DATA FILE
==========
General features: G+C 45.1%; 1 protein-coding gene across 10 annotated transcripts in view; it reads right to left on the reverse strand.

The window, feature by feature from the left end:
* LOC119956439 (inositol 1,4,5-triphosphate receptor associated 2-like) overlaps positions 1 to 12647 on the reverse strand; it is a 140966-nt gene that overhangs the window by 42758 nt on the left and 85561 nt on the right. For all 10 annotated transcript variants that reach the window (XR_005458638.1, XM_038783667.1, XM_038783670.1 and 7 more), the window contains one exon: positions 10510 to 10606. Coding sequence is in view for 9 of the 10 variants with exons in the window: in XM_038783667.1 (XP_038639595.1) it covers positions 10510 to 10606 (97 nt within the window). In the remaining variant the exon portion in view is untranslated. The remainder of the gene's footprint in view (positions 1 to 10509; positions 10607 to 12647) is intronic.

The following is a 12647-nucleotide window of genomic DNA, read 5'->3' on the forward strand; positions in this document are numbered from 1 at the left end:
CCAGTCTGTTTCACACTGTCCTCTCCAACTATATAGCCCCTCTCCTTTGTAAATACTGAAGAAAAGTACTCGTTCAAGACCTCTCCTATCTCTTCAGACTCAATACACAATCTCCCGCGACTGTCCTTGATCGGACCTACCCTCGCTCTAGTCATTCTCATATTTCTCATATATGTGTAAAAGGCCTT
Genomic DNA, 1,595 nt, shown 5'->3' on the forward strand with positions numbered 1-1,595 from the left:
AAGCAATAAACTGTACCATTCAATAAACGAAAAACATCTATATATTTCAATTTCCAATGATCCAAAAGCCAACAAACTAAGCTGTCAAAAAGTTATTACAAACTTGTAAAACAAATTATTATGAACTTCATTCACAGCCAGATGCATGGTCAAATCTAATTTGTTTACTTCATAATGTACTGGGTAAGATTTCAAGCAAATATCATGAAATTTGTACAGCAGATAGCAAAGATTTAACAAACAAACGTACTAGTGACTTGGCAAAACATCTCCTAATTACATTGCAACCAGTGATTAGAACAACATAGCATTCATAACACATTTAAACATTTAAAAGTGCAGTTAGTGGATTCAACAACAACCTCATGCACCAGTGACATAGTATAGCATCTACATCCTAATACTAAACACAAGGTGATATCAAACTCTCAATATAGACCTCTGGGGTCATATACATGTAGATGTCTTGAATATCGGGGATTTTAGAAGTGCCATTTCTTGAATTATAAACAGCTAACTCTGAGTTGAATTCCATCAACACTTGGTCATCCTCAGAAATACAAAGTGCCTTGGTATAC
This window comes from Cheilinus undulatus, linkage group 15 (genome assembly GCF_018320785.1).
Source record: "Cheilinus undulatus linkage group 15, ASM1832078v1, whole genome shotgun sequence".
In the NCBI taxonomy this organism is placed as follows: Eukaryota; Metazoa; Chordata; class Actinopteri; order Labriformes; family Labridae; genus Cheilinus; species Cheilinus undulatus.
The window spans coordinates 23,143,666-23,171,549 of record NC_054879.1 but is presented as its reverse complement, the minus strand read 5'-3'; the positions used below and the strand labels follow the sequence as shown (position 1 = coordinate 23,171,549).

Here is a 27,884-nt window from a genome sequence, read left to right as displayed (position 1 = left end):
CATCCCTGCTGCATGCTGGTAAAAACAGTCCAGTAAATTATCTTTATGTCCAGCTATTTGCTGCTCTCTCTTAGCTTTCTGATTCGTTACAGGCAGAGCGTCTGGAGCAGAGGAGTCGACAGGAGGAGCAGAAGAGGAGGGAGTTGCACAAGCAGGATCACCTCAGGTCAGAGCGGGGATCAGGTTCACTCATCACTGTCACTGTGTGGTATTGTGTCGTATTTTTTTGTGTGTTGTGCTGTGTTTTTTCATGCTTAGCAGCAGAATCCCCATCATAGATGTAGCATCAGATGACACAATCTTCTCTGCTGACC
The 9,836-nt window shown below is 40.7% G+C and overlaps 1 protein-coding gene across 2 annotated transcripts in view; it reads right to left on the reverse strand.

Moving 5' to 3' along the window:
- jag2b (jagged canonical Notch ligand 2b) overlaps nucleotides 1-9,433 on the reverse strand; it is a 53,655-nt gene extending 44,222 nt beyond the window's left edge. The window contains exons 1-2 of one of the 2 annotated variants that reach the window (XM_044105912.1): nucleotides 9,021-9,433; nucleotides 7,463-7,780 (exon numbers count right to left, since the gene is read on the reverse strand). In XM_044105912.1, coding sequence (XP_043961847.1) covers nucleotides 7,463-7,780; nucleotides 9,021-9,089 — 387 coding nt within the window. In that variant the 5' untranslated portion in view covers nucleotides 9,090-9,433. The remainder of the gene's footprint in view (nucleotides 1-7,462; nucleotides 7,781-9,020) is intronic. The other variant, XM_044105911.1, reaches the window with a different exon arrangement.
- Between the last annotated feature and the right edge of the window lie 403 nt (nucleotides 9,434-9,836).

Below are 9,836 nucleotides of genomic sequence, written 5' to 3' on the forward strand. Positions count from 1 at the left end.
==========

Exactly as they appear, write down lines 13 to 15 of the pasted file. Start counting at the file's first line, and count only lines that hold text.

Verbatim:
CATCCCTGCTGCATGCTGGTAAAAACAGTCCAGTAAATTATCTTTATGTCCAGCTATTTGCTGCTCTCTCTTAGCTTTCTGATTCGTTACAGGCAGAGCGTCTGGAGCAGAGGAGTCGACAGGAGGAGCAGAAGAGGAGGGAGTTGCACAAGCAGGATCACCTCAGGTCAGAGCGGGGATCAGGTTCACTCATCACTGTCACTGTGTGGTATTGTGTCGTATTTTTTTGTGTGTTGTGCTGTGTTTTTTCATGCTTAGCAGCAGAATCCCCATCATAGATGTAGCATCAGATGACACAATCTTCTCTGCTGACC
The 9,836-nt window shown below is 40.7% G+C and overlaps 1 protein-coding gene across 2 annotated transcripts in view; it reads right to left on the reverse strand.

Moving 5' to 3' along the window: